All submissions come through Zendesk, and we create a card for each story in the “Article Submissions” list. We review each piece as a team during our weekly story meetings, after which we assign a color label for those we accept (teal) and reject (red).

Google Calendar

is where we schedule the publishing of stories. Trello has its own calendar , but we find Google’s to be more convenient since it is also where we track and communicate other work activities like meetings, calls and travel. This allows the non-editorial team members, with whom we work closely, to see what’s coming in the pipeline.

Trello calendar can be integrated with Google Calendar through iCal feed, but currently there’s one major shortcoming. As Trello notes:

Changes made in Trello won’t instantly update to third party applications such as Google Calendar. We estimate that Google Calendar and other third party applications update their external feeds approximately once per day, but that is dependent on how frequently the third party application pings the Trello servers.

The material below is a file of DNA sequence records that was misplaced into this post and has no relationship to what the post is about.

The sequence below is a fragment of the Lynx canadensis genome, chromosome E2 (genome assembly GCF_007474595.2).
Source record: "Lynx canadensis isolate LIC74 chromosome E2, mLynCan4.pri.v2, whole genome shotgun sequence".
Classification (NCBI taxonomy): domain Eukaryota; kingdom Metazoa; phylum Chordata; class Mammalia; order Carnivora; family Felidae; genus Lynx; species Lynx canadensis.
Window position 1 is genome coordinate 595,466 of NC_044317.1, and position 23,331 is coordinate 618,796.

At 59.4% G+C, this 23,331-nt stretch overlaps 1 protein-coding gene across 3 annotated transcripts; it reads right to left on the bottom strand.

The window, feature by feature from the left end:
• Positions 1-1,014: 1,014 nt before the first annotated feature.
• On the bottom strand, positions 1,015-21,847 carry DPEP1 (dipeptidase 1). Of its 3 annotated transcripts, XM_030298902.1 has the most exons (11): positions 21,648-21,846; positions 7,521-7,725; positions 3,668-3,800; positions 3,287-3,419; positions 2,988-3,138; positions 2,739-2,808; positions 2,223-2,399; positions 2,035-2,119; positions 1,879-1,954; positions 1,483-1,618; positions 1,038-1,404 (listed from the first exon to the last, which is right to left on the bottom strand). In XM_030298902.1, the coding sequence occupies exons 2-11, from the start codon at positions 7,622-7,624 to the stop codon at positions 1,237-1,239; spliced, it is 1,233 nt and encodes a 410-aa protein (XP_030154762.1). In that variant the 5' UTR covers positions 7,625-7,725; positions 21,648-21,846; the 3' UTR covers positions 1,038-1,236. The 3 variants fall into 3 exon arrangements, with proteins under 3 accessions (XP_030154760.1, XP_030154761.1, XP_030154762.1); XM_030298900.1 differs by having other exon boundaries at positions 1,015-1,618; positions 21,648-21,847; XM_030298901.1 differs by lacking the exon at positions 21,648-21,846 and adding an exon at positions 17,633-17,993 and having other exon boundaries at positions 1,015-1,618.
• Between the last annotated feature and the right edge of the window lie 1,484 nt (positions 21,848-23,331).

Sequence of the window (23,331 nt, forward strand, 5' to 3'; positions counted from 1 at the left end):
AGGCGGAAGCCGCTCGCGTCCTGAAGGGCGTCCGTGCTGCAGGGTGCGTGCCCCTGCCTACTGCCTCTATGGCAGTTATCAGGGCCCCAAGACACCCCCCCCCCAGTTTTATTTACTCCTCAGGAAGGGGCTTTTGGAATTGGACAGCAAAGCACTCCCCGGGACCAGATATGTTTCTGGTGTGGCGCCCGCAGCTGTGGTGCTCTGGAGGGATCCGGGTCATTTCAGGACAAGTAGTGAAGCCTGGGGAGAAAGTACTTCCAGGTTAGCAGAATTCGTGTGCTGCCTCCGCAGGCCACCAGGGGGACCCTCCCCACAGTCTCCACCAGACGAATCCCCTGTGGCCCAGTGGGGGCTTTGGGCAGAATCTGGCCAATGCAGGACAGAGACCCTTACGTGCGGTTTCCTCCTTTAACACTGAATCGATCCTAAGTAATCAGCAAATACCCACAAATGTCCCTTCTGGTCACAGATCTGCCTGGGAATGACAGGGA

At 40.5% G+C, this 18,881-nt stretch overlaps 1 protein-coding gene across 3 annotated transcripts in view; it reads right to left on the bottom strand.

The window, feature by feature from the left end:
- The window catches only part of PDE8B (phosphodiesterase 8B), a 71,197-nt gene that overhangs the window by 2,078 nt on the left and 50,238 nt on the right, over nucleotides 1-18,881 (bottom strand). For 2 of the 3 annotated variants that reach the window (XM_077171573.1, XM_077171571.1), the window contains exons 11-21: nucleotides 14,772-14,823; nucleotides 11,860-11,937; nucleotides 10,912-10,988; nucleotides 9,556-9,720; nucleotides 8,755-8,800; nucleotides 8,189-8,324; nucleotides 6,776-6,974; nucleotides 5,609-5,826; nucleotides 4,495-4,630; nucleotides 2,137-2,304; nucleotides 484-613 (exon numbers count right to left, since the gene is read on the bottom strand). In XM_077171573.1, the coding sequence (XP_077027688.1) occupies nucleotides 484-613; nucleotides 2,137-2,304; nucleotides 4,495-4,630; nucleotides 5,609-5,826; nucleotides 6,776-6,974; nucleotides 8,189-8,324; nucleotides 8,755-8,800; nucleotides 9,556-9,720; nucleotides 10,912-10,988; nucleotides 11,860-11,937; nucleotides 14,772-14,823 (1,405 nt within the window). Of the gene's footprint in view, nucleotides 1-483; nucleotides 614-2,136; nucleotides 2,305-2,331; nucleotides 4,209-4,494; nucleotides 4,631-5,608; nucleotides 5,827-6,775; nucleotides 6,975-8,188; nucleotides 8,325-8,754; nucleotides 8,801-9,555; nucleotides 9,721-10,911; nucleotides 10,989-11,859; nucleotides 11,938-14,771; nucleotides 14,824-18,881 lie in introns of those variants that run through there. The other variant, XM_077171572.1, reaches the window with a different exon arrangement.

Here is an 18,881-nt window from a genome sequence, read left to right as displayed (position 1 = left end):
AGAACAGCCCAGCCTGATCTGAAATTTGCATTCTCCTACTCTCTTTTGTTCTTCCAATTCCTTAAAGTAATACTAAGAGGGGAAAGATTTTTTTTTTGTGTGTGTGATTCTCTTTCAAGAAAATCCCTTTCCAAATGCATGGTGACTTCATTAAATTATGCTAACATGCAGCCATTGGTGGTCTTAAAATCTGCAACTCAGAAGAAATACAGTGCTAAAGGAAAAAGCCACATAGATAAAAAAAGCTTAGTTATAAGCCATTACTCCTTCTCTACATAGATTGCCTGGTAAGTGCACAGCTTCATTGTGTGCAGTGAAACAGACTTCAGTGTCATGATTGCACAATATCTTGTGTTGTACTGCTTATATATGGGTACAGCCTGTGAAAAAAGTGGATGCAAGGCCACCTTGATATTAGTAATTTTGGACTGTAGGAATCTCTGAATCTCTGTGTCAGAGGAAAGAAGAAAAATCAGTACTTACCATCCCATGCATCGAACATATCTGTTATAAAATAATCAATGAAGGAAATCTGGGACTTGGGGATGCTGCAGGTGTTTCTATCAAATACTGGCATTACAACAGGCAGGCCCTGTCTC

Slack

is our internal communications tool, and we use it to let others know when a draft of a piece is ready for editing. Traditional media companies may have assigned editors, but for our small staff that also juggle other, non-editorial tasks, the editing duty falls on whoever is free (or awake at 11:47 pm). After all, writing at a startup is not a 9 to 5 job. Some people do it better during the day; others prefer the sound of silence after dusk. (I personally like to work on Hawaiian-Aleutian time zone when possible.)

Our dev team has also set up a Slack integration with our in-house CMS that sends a notification to the editorial channel as soon as a story is published on our site. Interesting stories discovered by our team members are also shared here, in case we want to cover them.

Never ‘Done’

Plans are useless, but planning is indispensable — Dwight D. Eisenhower

It would be nice if we could predict when news will break. (We’d also be rich!) But alas, we don’t control the news cycle (yet). Throughout the course of the week we make decisions about whether to drop a planned story in order to work on something more urgent.

Like my English teacher used to say, an essay is never finished; there’s just a deadline. Our editorial workflow is still evolving and there’s certainly room for improvement. If you have any questions or suggestions, please leave us a note!